That phrase has been echoing through my head since Apollo’s visit to his cardiologist nearly two weeks ago. They are the words spoken by his pulmonologist six weeks after his first double aortic arch division…“as he gets older he many not be able to keep up with his peers”. When you have a one year old recovering from heart surgery those words don’t sound too bad. In fact, they seem completely inconsequential.
They sound very different when you have a three-year old who is often tired and cranky. A three-year old who is too tired to play at a playground or who lies on the couch crying because he’s tired. We still have no answers for his fatigue. Apollo’s blood work is perfect, his ECHO was perfect. We have increased his calories. And he is still tired much of the time. I can’t help but ask myself, “is this what the pulmonlogist meant when he said he many not be able to keep up with his peers?” I somehow pictured that as a kid who wasn’t going to be on the track or soccer team. Not a constantly sleep-deprived cranky toddler.
Yesterday it was so bad I had to leave church with Apollo. We got to church and before the first song even began I took him out to hook him up to his pump for his morning feeding. I figured he could wear his pump backpack and get fed during the singing…instead he began to cry and cry and cry and fight his feeding, as is his new M.O.
I took him to the “nursing mothers” room and hooked him up. He laid on my lap as I sang to him…after about ten minutes he fell asleep. Less than five minutes later he awoke crying and crying and crying. Saying he was tired. He was hungry. He wanted to watch a movie. I went and told Chuck I needed to take him home. He was almost hysterical at this point. I grabbed Enoch from the service and drove them both home. Apollo fell asleep on the 20 minute drive. We transferred him to the couch and then I turned around and drove back to church (were my family was now stranded- vanless). I arrived just in time for the closing song.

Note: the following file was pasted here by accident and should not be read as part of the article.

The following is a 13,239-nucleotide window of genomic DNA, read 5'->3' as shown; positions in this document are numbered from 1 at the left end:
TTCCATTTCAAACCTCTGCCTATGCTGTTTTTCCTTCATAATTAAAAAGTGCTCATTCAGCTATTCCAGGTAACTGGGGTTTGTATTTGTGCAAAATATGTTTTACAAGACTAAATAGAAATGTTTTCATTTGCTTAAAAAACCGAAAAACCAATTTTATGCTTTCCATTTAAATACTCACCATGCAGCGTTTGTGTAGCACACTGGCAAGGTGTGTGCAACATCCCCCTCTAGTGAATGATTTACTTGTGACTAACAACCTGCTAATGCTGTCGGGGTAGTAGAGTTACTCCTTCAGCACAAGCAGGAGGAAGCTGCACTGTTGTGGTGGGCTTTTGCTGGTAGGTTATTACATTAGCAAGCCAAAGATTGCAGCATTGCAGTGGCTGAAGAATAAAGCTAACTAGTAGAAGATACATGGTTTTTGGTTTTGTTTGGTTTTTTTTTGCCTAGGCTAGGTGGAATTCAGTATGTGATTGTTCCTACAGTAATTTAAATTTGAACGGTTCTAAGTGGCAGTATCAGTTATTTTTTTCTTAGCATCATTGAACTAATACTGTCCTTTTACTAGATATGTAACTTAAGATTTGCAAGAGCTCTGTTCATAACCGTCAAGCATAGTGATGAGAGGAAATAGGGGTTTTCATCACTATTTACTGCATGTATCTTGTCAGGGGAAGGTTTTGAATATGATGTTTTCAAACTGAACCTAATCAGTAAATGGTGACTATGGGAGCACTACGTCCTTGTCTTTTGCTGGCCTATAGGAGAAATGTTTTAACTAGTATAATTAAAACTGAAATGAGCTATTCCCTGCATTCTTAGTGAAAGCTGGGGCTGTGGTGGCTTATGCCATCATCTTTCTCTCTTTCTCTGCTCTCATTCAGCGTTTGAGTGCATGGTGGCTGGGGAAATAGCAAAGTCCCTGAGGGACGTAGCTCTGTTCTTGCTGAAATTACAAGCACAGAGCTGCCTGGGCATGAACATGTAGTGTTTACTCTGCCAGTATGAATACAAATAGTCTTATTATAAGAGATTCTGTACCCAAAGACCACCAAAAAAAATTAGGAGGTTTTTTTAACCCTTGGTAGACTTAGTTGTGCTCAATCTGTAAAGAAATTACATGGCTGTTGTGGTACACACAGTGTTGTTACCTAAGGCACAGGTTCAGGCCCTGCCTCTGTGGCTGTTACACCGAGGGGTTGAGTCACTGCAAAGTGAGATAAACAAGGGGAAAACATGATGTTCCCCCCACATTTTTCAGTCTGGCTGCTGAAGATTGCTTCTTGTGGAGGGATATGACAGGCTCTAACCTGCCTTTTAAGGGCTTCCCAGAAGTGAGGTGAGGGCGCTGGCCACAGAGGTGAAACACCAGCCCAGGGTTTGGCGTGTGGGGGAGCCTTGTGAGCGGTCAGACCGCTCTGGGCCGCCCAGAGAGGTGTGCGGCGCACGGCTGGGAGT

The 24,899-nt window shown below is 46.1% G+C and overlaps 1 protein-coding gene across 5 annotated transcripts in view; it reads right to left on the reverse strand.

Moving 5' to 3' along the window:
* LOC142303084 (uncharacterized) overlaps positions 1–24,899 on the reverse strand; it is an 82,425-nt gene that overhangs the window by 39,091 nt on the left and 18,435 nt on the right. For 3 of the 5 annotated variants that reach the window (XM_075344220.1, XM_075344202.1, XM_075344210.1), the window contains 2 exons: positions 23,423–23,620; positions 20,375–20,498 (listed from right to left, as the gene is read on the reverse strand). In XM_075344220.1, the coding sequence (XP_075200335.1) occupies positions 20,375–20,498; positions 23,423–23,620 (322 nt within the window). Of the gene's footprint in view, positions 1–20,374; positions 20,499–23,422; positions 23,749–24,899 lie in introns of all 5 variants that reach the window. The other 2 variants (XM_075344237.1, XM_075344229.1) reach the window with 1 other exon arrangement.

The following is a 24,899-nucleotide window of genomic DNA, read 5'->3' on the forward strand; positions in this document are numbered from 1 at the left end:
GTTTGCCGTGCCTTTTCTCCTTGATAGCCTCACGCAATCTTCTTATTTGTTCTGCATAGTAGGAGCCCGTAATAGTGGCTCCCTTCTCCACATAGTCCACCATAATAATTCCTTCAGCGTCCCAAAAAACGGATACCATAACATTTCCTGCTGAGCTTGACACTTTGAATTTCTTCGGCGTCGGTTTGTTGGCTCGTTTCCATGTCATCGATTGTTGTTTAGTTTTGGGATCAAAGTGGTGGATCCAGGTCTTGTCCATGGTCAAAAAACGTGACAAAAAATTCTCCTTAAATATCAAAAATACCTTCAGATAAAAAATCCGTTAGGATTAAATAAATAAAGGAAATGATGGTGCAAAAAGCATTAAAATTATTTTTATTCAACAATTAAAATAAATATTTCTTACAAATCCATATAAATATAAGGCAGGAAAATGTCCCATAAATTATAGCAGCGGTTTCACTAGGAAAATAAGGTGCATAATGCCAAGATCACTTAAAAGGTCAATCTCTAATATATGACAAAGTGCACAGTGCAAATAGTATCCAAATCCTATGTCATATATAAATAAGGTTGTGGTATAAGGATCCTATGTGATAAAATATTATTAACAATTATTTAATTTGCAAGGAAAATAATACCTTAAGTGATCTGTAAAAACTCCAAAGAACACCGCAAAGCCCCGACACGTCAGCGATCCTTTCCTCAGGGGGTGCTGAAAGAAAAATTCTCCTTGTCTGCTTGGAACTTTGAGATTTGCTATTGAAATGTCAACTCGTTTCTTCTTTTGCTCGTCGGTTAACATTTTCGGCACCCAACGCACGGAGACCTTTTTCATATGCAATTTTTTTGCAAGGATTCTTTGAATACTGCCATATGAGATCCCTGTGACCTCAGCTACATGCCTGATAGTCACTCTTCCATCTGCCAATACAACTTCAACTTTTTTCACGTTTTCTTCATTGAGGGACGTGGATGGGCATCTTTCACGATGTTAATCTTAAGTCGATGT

It has been nearly two weeks since his visit to the cardiologist and we still haven’t been called to schedule an appointment with his pulmonologist. I will be calling the new pediatrician first thing tomorrow morning and making an appointment with her. We *cannot* go on the way we have the last few months. Since increasing Apollo’s feedings he is fighting nearly every tube feeding. I cannot, will not, “pin him down” and force a feeding on him. We have managed to avoid feeding power struggles for all three years of his life and don’t intend to start them now with tube feedings.
Saturday morning at the Cub Scout campout he played hard…and then crashed and slept for over three hours that afternoon. But he never seems to be “caught up” on his sleep. Every day is a struggle to get him fed (by mouth or tube) and we have no explanation for his frequent fatigue.
I plan to try to concentrate his tube feedings at night while he is sleeping and unaware. The doctors have suggested “overnight feeds” since he had the g-tube placed over a year ago. We have never attempted it since he doesn’t sleep through the night and is very restless; tossing and turning through the night. At this point, though, something has to change, so I am going to try this.
And for those of you who may wonder, without the tube feedings he will lose weight and with his damaged trachea, a lack of growth is not something we can take a chance on.